Wednesday, November 10, 2010

Château Cheval Blanc visit with Pierre Olivier Clouet, Technical Director: Decanter d"Yquem Weekend

We arose on Saturday morning and, after breakfast, boarded two vans for transit to Château Cheval Blanc.  Master of Wine James Lawther was especially helpful during the course of the journey, pointing out the landmarks and points of interest as we traversed this hallowed ground.

As we turned into the road on which Château Cheval Blanc is located, James pointed to a nearby château and identified it as Château l'Evangile, the producer of one of my favorite Pomerols.

After we disembarked into the château courtyard, three men came hurrying up to greet us.  The youngest of the three (barely out of diapers I would say) introduced himself as Pierre Olivier Clouet, Technical Director of Cheval Blanc and, he said, he would be leading the tour as well as hosting us at the subsequent sit-down lunch.

Prior to 1832, according to Pierre, Cheval Blanc was a part of La Tour Figeac, the vineyards of which lie northwest and west.  Cheval Blanc consists of 37 acres (35 of which are planted to vine at any one time) and is planted 60% Cabernet Franc and 40% Merlot.  The Château is only one of two in the St. Emilion Appellation which is classified as Premier Grands Crus Classé A (the other is Château Ausone).  The Château has been in the hands of the Laussac-Fourcaud (later Fourcaud-Laussac) family continuously until it was acquired jointly by LVMH and Belgian businessman Albert Frère in 1998.  Pierre Lurton, of the famed Bordeaux Lurton family, was installed as General Manager after the acquisition (While at dinner at d'Yquem later that evening, M. Lurton regaled us with a funny story regarding his interview for that position.  I will recount that story in my post on the Yquem visit.).

Continuing the discussion, Pierre noted that St. Emilion was characterized by Merlot and limestone but that there was no limestone on the Cheval Blanc property.  Cheval Blanc stands at the limit of Pomerol (and at this time he points out l'Evangile, Petrus, Certan) and has huge dollops (my word, not his) of Pomerol soil. The Cheval Blanc soil composition is 40% clay, 40% gravel, and 20% sand.  This is important to the château because, in his view, 80% of wine quality potential lies in the soil; excellent wines come from good soil.  The soil at Cheval Blanc is poor in nitrogen and water -- very dry -- and this stresses the vines into producing lots of tannin, aroma, and acidity.

The factors that he focuses on in managing the vineyards are: quantity of grapes produced, maturity, and protection against diseases.  The château manages quantity through winter pruning, green harvesting, and soil fertilization.  Vines are pruned in the winter to retard development.  The goal is to have 7 buds/vine plant but the pruning is vine-specific and a particular plant may end up with more or less.  Using this process, vineyard workers can only prune 300-400 plants per day.  Green harvesting reduces the likelihood of rot and increases concentration in the remaining grapes.  The château sprays to protect against diseases but in decreasing quantities.  They are moving more to planting vetch (a flowering plant in the legume family) on fallow soil in order to purge and aerate the soil.

Pierre identified three types of maturity: technology, aromatic, and tannin.  He sees technology maturity as revolving around finding a good balance between sugar and acidity, with acidity being key to the ageability of wines.  Aromatic maturity strives for freshness, with greenness at one end of the spectrum and botrytization at the other.  Tannins flow between density and ripeness.  These three maturities need to be optimized on the same day in order to begin picking fruit.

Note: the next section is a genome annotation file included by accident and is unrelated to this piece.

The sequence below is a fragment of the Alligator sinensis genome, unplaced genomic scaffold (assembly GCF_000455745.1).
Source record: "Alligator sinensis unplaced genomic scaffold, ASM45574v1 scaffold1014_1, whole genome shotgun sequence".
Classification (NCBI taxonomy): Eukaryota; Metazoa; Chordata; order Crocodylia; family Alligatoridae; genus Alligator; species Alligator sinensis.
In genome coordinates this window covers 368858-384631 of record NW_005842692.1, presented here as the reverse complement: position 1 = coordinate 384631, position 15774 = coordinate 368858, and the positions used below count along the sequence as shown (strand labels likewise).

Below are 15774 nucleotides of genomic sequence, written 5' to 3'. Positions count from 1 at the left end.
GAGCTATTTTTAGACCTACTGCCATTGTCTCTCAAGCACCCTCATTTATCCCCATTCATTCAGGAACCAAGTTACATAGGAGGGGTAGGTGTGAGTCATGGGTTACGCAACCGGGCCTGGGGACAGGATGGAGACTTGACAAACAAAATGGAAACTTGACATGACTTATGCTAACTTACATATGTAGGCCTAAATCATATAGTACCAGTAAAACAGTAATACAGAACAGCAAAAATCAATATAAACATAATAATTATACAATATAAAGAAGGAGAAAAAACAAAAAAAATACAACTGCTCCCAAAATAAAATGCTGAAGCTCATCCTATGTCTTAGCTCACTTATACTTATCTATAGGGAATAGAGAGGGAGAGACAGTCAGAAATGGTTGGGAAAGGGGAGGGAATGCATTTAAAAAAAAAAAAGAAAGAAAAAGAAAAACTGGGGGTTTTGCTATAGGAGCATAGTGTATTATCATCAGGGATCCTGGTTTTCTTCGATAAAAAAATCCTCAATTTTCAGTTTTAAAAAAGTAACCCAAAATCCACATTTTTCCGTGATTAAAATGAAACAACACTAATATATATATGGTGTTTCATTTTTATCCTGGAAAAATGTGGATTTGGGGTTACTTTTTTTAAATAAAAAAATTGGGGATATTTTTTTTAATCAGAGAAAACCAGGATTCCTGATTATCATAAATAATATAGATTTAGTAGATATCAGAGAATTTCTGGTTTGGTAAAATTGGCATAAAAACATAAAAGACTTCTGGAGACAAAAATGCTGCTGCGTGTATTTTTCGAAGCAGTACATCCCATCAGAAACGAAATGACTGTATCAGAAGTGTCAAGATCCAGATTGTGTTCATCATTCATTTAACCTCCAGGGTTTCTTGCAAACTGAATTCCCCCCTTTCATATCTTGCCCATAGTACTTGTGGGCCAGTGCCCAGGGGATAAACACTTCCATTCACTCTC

After this discussion in the courtyard, we moved into the cellar to discuss vinification.  Pierre pointed out the heavy cranes overhead and indicated that they were in the midst of a major expansion project which would provide additional space for storage and small fermentation vats.

Château Cheval Blanc's vinification process is "classical."  Sorting is essentially by the pickers in the vineyard who select the best bunches.  These bunches are carried to the sorting tables in small baskets for additional assessment before being pressed.  Juice flows into concrete fermentation vats and when a vat is full fermentation is initiated by adding artificial yeast to the mix.  Artificial yeasts are used to guard against the risk of incomplete fermentation resulting from the exhaustion of natural yeasts during the process.  The juice is pumped over the cap three times per day and this pumping over continues until fermentation is complete.  Maceration continues for 15+ days until a 4-member committee calls a halt to the process. Malolactic fermentation occurs in vats because this yields, according to Pierre, purer fruit and greater elegance.  After malolactic fermentation, the wine is racked and sulfur is added.

Blending occurs 6 months after fermentation.  The wine is aged for 16 to 18 months in new French oak with racking every three months.  They protect against oxygen during racking by using nitrogen to force wine from a full barrel into a clean empty barrel through a connecting, air-tight rubber tube.  Using this process, 33 barrels are racked every day, with 5 weeks required to rack all of the cellars.  After 6 or 7 rackings, the wine is left to be clarified by gravity.

Barrel quality is assured by conducting blind tastings with coopers- and Cheval Blanc staff.  These tastings are done across all coopers and then for the barrels from a single cooper.  This process is utilized to select coopers as well as to improve the tightness-of-fit of the barrels sent to the Château.

At this point we concluded the tour and proceeded to a champagne reception and lunch.  These will be covered in a subsequent post.

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